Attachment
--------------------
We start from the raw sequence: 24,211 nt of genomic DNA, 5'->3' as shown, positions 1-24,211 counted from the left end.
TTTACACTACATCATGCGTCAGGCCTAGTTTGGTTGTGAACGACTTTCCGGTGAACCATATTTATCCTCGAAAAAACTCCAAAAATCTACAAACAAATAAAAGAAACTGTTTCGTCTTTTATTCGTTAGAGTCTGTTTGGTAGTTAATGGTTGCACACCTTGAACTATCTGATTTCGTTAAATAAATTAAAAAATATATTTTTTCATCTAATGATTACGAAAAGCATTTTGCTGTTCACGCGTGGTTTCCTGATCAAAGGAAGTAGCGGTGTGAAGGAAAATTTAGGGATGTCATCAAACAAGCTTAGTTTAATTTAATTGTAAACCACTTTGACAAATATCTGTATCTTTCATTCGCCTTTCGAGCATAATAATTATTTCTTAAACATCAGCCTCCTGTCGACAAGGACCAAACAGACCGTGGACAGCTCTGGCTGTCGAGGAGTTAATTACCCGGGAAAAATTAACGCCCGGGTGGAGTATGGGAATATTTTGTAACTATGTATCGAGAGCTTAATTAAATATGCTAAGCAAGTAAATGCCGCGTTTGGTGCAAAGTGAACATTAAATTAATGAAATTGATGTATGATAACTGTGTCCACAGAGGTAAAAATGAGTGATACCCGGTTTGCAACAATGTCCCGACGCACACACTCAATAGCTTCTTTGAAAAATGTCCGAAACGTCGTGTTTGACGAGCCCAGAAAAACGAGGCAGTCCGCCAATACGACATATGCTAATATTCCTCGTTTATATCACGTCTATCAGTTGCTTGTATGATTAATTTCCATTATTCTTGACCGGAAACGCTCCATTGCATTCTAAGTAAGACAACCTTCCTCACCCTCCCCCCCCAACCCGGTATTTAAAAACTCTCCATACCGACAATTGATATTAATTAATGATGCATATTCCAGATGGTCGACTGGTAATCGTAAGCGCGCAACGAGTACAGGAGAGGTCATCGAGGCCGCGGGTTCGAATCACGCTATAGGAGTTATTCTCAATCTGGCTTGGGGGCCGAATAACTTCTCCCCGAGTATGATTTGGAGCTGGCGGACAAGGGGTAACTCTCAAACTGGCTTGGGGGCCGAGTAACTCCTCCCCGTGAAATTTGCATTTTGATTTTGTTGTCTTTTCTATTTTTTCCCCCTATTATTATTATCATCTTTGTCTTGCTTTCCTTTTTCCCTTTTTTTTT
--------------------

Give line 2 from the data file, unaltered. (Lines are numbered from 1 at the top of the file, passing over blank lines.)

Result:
TTTACACTACATCATGCGTCAGGCCTAGTTTGGTTGTGAACGACTTTCCGGTGAACCATATTTATCCTCGAAAAAACTCCAAAAATCTACAAACAAATAAAAGAAACTGTTTCGTCTTTTATTCGTTAGAGTCTGTTTGGTAGTTAATGGTTGCACACCTTGAACTATCTGATTTCGTTAAATAAATTAAAAAATATATTTTTTCATCTAATGATTACGAAAAGCATTTTGCTGTTCACGCGTGGTTTCCTGATCAAAGGAAGTAGCGGTGTGAAGGAAAATTTAGGGATGTCATCAAACAAGCTTAGTTTAATTTAATTGTAAACCACTTTGACAAATATCTGTATCTTTCATTCGCCTTTCGAGCATAATAATTATTTCTTAAACATCAGCCTCCTGTCGACAAGGACCAAACAGACCGTGGACAGCTCTGGCTGTCGAGGAGTTAATTACCCGGGAAAAATTAACGCCCGGGTGGAGTATGGGAATATTTTGTAACTATGTATCGAGAGCTTAATTAAATATGCTAAGCAAGTAAATGCCGCGTTTGGTGCAAAGTGAACATTAAATTAATGAAATTGATGTATGATAACTGTGTCCACAGAGGTAAAAATGAGTGATACCCGGTTTGCAACAATGTCCCGACGCACACACTCAATAGCTTCTTTGAAAAATGTCCGAAACGTCGTGTTTGACGAGCCCAGAAAAACGAGGCAGTCCGCCAATACGACATATGCTAATATTCCTCGTTTATATCACGTCTATCAGTTGCTTGTATGATTAATTTCCATTATTCTTGACCGGAAACGCTCCATTGCATTCTAAGTAAGACAACCTTCCTCACCCTCCCCCCCCAACCCGGTATTTAAAAACTCTCCATACCGACAATTGATATTAATTAATGATGCATATTCCAGATGGTCGACTGGTAATCGTAAGCGCGCAACGAGTACAGGAGAGGTCATCGAGGCCGCGGGTTCGAATCACGCTATAGGAGTTATTCTCAATCTGGCTTGGGGGCCGAATAACTTCTCCCCGAGTATGATTTGGAGCTGGCGGACAAGGGGTAACTCTCAAACTGGCTTGGGGGCCGAGTAACTCCTCCCCGTGAAATTTGCATTTTGATTTTGTTGTCTTTTCTATTTTTTCCCCCTATTATTATTATCATCTTTGTCTTGCTTTCCTTTTTCCCTTTTTTTTT